‘People Feel Guilty’ The Seven Emotions Of Odesans At War
Chris York samples the mood of Ukrainians in the Black Sea city after 200 days of war, and finds conflicting feelings of fear, suspicion, hope, sadness and defiance
“You can never kill the Odesans,” declares fifty-five-year-old Yelena, arms aloft as she emerges from a sea full of mines onto a closed beach covered in signs warning of the explosive peril facing those who choose to ignore them.
As the summer draws to a close, the people of Odesa are still testing the boundaries of their new normal, one that is adapting to the realities and restrictions of war but also takes advantage of the freedoms that still remain as a part of Ukraine not under the yoke of Russian occupation.
“I’m Ukrainian, I’m a mother and I want to live my life in my Odesa,” Yelena adds. “Russia will not defeat us.”
Vladimir Putin’s original and failed plan to occupy all of Ukraine envisaged an amphibious assault on Odesa, aimed at capturing a port city with huge strategic significance on the coast of the Black Sea.
Taking the city would not only have provided Russia with a land and naval staging point to achieve the Kremlin’s goal of a land corridor stretching from Russia to Moldova, but it would have landlocked Ukraine, cutting off the ‘Breadbasket of Europe’ from the sea and depriving it of a means to export the millions of tons of grain it produces every year.
Since the reinvasion in February, Russia has repeatedly scaled back its imperialist ambitions for Ukraine, as it learns that a population it thought would welcome them with open arms would fight and die for every inch of Ukrainian land.
Odesa is still in Putin’s sights and as such the waters of its coast remain mined, missiles regularly strike and the city’s people are far from relaxed.
“Of course we’re scared,” says one of Yelena’s swimming partners. Pointing at the large paper cup in her hand, she adds: “That’s why we drink beer.”
During peacetime Odesa is a popular coastal resort city where tourists spend their days on the beaches, the evenings strolling the wide, leafy 19th-century boulevards and the nights, in one of the countless restaurants and clubs perched on the sands overlooking the sea.
In wartime, the tourists are fewer but families still arrive seeking refuge or a temporary escape from other parts of the country.
But the war is never far away. “We’re trying to carry on working because people are coming here to rest and to forget about the negative thoughts,” says Daria, manager of The Red Line Club in the city’s beachside Arcadia district.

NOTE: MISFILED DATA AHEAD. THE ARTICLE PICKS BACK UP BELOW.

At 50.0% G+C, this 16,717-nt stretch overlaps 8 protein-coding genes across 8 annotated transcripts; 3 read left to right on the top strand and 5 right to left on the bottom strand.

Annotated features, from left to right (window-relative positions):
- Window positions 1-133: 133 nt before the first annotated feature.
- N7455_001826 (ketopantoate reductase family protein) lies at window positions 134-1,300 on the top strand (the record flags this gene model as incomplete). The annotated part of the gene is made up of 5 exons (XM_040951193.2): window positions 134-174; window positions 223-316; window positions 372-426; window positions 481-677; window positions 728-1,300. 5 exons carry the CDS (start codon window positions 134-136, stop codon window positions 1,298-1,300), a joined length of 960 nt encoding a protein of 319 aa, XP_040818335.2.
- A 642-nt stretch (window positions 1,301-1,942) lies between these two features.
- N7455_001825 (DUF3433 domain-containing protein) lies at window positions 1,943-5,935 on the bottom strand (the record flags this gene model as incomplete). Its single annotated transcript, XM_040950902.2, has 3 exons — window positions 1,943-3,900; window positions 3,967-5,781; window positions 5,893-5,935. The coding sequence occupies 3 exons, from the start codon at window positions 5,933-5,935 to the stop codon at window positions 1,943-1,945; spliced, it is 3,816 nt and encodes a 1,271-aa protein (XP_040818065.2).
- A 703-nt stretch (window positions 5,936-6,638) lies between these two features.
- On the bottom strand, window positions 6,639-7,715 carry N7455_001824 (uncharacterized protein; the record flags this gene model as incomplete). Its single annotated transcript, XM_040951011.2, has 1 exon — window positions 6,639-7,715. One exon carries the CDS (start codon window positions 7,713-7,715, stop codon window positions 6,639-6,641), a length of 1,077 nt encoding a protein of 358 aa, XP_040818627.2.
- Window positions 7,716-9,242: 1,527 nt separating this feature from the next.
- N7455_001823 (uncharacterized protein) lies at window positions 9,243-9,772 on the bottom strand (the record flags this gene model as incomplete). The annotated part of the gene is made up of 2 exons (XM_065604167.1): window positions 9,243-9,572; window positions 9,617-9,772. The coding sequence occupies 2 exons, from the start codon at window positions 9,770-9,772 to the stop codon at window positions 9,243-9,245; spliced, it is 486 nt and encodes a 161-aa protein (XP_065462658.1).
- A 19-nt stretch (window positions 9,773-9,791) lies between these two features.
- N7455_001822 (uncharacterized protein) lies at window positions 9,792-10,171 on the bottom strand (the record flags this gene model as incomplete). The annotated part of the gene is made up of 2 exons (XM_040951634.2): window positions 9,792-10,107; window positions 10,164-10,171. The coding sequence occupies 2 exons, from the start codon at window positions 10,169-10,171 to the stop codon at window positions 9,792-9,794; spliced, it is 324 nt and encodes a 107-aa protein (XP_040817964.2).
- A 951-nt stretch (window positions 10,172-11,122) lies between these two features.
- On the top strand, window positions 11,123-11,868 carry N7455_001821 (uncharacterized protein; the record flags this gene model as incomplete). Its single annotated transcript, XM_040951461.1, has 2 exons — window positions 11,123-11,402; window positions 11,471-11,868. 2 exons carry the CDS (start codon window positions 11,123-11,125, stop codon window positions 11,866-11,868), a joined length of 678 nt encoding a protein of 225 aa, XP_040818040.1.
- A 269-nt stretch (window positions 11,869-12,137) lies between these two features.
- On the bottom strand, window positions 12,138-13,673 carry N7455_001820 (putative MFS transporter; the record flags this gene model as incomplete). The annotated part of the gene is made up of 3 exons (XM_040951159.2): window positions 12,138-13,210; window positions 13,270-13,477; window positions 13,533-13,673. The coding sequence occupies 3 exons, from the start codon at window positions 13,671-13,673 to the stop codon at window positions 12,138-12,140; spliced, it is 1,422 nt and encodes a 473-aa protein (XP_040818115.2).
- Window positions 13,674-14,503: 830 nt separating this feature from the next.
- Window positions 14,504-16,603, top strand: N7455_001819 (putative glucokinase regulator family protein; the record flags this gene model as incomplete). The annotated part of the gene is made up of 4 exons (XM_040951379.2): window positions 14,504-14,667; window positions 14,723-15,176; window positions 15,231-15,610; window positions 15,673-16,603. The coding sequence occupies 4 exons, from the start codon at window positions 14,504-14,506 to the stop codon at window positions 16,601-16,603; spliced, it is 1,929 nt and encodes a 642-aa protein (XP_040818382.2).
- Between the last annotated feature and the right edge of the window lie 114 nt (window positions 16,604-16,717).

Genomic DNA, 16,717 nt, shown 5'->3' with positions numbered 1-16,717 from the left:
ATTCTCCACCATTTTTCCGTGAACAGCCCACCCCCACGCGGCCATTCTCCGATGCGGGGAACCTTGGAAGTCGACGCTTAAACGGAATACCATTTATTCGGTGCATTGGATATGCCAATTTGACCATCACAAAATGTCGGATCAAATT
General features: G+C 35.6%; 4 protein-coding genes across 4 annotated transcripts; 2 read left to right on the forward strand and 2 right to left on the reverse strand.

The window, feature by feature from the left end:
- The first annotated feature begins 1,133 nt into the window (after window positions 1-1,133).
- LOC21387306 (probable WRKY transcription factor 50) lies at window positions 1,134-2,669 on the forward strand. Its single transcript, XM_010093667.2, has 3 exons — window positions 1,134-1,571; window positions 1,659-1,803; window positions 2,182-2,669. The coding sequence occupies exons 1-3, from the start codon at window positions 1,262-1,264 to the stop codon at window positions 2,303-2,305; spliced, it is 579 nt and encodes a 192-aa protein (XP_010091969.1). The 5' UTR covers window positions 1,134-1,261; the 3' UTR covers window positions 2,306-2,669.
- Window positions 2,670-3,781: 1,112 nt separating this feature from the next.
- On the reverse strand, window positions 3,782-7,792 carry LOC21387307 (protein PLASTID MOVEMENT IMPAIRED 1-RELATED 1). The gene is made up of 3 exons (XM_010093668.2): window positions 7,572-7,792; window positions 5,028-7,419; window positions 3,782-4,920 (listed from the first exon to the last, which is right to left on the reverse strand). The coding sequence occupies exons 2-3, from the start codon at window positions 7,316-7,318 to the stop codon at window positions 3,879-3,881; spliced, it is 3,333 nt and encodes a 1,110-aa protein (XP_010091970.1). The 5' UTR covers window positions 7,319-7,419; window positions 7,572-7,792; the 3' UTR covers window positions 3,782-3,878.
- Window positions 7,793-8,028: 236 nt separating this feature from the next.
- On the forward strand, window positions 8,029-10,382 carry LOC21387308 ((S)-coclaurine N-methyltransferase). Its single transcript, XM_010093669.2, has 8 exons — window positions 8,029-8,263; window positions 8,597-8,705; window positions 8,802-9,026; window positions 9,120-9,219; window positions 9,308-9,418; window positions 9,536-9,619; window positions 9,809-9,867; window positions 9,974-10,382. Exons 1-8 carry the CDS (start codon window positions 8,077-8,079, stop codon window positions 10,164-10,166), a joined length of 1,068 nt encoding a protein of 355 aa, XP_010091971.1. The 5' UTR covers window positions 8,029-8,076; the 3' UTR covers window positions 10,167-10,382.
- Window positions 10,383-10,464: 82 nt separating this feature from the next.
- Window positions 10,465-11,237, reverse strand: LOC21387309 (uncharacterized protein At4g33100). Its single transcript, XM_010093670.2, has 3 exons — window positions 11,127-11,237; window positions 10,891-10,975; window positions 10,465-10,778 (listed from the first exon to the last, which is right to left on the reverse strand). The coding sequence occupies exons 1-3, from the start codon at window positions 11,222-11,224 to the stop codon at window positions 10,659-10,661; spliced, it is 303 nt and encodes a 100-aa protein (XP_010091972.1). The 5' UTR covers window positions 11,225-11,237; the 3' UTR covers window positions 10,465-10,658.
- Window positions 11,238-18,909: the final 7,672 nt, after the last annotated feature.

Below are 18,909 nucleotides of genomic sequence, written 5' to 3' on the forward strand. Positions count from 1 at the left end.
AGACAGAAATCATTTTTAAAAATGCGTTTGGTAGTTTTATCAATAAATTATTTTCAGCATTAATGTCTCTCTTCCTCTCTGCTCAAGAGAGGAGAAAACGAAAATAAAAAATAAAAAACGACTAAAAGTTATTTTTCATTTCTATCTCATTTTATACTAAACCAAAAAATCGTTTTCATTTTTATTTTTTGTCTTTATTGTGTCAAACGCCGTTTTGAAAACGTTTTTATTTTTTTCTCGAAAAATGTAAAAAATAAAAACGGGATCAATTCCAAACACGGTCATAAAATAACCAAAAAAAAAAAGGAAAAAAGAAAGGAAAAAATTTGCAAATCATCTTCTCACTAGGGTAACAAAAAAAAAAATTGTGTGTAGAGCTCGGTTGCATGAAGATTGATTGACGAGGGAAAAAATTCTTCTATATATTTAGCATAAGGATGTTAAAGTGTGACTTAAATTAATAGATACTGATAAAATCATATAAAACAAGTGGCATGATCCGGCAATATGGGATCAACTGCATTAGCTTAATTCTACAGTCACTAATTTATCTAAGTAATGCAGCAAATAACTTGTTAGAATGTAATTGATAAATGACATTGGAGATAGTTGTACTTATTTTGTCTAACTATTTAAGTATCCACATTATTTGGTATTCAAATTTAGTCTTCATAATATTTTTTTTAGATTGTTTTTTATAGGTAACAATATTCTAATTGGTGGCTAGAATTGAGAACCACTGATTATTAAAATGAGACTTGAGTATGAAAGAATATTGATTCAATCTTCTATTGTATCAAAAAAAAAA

“The most difficult thing is the fear. When people are just relaxing here and suddenly the air raid sirens go off or people hear explosions, or see the ships on the horizon, they can’t fully relax.
“And they’re afraid to go closer to the sea because of the incidents we hear about.”
The “incidents” Daria refers to are the tragic consequences of Odesans trying to live a normal life but pushing the boundaries into recklessness – swimmers killed and injured by mines, both Russian and Ukrainian.
Not all the beaches and stretches of coast are mined but signs on every stretch of sand enforced by regular police patrols, say otherwise.
Beyond the horizon, Russian warships lurk. 130 miles away the city of Mykolaiv is bombed daily. Just beyond and over the front line where their countrymen fight and die for their country, civilians in Kherson are living under occupation. Beyond that, the Russian-held nuclear power plant in Zaporizhzhia threatens radioactive disaster. At the border, sits a neighbour that, under current management at least, is intent on never allowing Ukraine to ever be the same again.
Under the surface of Odesans making the most of the summer is a level of guilt, a product of knowing that not far away, fellow Ukrainians are suffering far more than them.
“When I scroll through Facebook, people don’t even post photos of very ordinary pleasures like taking the dog for a walk,” says Alex Zamkovoi, a journalist who lives in Odesa.
“I had a birthday two days ago and I had a small party, a reunion with some friends who are still in Odesa. We want to a restaurant for a couple of hours. Of course, we took some photos but not one of us posted anything on social media.”
“It’s about a threshold of guilt that we hold in Odesa. Posting something on social media is a no-no, but going to the restaurant – well this is normal life and we still need to live.”
When a friend and I visited last year, within 24 hours of disembarking the train from Kyiv we’d bathed in the Black Sea, eaten incredible sushi fished from where we’d swam that morning and then danced to the early hours in one of countless nightclubs along the coast there to satisfy the whims of tourists.
Twelve months later and you can still do all these things, only the swimming can get you killed, the sushi is fished and transported from unmined waters miles from the city and is more expensive as a result and all and any nighttime activities outside the comfort of your hotel room end at 11 pm when the city’s curfew begins.